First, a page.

You could be fined £5,000 for going abroad under new Covid laws - the rules explained

A £5,000 fine for anyone trying to travel abroad on holiday from England is to come into place next week, as part of new Covid laws (Photo: Shutterstock)

A £5,000 fine for anyone trying to travel abroad on holiday from England is to come into place next week, as part of new Covid laws.

The UK is currently not permitted to travel abroad, apart from a small number of exceptions, but the ban is set to become a specific law in England from next week.

MPs will vote on the laws - which are officially titled as the Health Protection (Coronavirus, Restrictions) (Steps) (England) Regulations 2021 - on Thursday (26 March), and if approved they will come into effect next Monday (29 March).

‘The questions of whether people will be able to travel abroad this summer are going to be addressed by the Global Travel Taskforce’

In England, the earliest date that holidays may resume is 17 May, but the UK government has launched a new taskforce to review global travel, which will report on 12 April.

Like England, the earliest date people from Scotland and Wales may be able to go on holiday abroad is 17 May, but Northern Ireland has not yet announced its own plans.

Anyone currently travelling abroad has to fill in a ‘Declaration to Travel’ form, which states a valid reason for leaving the country, such as education, work or childcare.

Those leaving the UK can already be issued a £200 fixed penalty notice if they fail to fill in the form.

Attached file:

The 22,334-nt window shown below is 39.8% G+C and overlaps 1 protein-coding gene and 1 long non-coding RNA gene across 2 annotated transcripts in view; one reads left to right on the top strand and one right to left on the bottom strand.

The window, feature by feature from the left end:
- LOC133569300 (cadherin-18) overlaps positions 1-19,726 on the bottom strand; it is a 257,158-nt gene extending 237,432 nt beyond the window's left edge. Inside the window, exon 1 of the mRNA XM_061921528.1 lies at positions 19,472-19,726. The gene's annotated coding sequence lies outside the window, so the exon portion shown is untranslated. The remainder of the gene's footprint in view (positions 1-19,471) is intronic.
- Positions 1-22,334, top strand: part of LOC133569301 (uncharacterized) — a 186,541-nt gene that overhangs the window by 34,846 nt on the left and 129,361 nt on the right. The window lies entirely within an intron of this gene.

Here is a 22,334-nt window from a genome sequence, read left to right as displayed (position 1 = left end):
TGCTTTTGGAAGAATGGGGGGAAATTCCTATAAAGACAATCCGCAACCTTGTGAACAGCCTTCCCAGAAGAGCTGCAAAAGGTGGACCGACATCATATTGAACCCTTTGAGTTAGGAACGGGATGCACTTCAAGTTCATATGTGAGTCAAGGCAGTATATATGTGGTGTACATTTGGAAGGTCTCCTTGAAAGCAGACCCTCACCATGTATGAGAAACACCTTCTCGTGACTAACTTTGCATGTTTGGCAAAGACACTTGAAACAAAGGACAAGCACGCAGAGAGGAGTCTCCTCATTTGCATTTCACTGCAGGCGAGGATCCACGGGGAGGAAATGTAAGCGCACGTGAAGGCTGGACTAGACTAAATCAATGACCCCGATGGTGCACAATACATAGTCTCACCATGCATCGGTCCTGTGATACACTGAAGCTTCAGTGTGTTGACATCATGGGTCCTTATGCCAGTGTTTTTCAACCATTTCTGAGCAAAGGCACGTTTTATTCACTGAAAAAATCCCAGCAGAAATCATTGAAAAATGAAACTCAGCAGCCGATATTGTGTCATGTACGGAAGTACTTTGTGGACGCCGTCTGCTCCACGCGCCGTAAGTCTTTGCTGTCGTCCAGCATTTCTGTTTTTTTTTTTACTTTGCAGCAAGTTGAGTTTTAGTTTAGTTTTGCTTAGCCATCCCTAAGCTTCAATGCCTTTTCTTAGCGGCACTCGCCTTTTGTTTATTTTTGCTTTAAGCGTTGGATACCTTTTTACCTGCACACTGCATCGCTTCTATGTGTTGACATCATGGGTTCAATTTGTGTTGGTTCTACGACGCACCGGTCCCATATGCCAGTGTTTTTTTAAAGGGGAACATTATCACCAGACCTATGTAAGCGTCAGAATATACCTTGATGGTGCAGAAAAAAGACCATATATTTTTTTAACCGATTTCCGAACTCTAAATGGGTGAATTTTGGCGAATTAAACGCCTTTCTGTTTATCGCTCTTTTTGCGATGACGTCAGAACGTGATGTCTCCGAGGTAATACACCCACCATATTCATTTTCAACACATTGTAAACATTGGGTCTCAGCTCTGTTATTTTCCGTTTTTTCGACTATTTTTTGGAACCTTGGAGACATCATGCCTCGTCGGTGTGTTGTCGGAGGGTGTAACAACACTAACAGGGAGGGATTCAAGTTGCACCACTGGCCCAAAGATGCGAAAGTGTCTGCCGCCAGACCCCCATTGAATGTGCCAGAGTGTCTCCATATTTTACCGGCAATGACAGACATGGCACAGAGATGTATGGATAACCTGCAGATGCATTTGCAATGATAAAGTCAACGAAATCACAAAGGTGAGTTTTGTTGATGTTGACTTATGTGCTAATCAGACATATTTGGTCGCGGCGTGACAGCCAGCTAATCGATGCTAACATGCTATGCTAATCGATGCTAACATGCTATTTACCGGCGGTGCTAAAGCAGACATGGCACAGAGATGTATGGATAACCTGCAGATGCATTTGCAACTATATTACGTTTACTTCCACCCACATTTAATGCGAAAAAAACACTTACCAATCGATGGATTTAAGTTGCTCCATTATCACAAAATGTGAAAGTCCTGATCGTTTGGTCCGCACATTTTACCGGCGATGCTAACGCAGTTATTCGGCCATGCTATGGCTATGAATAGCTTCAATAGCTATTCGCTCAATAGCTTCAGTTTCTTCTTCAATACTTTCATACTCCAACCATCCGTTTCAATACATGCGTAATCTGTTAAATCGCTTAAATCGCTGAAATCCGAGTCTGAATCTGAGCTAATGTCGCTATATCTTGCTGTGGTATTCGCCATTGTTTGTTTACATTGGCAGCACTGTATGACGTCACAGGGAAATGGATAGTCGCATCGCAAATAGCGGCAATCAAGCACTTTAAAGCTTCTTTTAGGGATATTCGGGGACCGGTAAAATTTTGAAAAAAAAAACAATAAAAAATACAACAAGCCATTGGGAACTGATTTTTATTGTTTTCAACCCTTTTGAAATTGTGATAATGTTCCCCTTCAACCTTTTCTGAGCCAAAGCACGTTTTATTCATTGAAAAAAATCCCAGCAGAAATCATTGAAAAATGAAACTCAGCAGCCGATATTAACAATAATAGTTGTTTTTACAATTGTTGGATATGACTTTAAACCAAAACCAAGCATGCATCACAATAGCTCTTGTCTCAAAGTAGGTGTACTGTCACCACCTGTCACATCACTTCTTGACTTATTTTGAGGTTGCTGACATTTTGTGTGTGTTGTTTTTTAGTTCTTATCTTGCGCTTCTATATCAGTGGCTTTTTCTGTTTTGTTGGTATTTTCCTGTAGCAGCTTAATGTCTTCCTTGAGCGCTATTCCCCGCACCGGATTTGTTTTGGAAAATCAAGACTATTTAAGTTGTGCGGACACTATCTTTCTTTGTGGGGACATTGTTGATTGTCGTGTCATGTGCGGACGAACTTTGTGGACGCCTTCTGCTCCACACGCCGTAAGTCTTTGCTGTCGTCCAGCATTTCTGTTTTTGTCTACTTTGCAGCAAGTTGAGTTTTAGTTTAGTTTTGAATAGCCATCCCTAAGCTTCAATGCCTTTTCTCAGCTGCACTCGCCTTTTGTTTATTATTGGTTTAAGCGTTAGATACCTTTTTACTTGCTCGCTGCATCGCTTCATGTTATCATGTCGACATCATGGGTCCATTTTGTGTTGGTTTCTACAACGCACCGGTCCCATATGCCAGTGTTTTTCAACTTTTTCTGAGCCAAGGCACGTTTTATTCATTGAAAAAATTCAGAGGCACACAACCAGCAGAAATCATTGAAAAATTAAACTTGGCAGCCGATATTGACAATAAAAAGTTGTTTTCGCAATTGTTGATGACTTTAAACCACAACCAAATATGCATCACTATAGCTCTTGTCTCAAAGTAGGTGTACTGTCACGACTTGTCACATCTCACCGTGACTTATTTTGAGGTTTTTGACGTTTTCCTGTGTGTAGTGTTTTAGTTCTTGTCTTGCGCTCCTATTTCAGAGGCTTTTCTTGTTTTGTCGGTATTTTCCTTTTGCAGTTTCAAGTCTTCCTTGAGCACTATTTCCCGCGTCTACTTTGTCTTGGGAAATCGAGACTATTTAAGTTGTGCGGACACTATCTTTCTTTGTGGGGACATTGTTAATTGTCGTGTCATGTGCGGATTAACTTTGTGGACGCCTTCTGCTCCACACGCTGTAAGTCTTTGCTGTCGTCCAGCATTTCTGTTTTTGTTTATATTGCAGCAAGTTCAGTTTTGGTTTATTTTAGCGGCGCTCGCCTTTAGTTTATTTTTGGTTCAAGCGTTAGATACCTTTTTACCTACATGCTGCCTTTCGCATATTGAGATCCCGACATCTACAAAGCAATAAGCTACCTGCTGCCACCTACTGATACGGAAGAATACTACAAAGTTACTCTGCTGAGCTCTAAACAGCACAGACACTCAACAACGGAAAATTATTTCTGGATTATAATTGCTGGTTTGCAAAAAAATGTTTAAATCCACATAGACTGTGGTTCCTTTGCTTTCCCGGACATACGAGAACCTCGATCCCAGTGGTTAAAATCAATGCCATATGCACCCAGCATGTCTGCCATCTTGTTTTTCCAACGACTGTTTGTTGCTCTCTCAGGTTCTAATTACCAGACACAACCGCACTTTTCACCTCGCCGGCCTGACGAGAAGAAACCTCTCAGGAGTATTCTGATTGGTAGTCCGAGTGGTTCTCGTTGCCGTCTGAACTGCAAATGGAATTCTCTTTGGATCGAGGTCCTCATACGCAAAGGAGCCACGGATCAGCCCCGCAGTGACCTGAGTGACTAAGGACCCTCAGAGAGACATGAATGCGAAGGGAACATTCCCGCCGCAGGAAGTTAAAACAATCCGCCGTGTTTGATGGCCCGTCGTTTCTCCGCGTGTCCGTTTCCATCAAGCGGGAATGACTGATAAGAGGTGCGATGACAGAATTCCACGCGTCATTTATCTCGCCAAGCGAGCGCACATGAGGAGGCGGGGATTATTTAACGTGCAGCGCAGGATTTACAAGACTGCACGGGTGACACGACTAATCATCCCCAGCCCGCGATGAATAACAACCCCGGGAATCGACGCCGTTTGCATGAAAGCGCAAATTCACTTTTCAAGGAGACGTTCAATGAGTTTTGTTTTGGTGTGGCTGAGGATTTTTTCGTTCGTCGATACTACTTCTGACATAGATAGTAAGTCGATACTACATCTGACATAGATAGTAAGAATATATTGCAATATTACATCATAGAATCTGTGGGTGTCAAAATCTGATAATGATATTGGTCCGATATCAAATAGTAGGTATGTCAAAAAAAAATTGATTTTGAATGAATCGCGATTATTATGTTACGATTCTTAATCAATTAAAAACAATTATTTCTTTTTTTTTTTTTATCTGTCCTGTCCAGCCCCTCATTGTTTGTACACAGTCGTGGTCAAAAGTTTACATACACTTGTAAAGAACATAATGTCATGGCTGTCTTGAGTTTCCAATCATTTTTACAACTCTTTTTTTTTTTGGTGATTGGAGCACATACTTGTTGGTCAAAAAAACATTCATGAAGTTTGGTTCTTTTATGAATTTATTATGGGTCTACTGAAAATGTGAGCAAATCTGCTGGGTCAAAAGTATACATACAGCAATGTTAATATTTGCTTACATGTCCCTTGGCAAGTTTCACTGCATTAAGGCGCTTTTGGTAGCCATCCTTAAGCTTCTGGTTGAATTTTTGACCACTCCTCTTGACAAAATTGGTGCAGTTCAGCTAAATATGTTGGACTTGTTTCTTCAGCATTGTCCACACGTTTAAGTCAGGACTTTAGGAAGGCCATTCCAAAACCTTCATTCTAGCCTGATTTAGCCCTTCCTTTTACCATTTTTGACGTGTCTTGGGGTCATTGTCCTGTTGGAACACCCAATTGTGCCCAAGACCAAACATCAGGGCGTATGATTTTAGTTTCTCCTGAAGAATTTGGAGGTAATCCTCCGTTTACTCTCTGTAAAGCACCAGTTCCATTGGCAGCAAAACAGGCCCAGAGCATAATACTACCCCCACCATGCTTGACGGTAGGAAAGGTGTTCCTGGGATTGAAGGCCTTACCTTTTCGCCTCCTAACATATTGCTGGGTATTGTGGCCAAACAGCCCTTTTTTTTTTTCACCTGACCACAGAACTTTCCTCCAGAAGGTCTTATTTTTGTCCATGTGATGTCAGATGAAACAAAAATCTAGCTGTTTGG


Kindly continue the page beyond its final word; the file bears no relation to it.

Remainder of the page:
However, England's travel ban does not apply to those going to or from the Channel Islands, Isle of Man and the Republic of Ireland - unless they are not the final destination.

Although the new travel law which could come into place next week is set to be in place until 30 June in England, Health Secretary Matt Hancock has suggested that foreign holidays could still be allowed before that date.

The Health Secretary told Sky News that the Government review of international travel will still remain at the proposed date, despite the new laws.

Mr Hancock said: "The questions of whether people will be able to travel abroad this summer are going to be addressed by the Global Travel Taskforce, which is reporting around 12 April.

"The roadmap sets out the earliest date by which we will allow for international travel - without one of the clear reasons you need now - is 17 May.

"That has not changed. The way we're putting that into law is as part of these roadmap regulations that will be voted on on Thursday.

"They come to an end as a whole at the end of June. But that doesn't change the timings for these questions on international travel."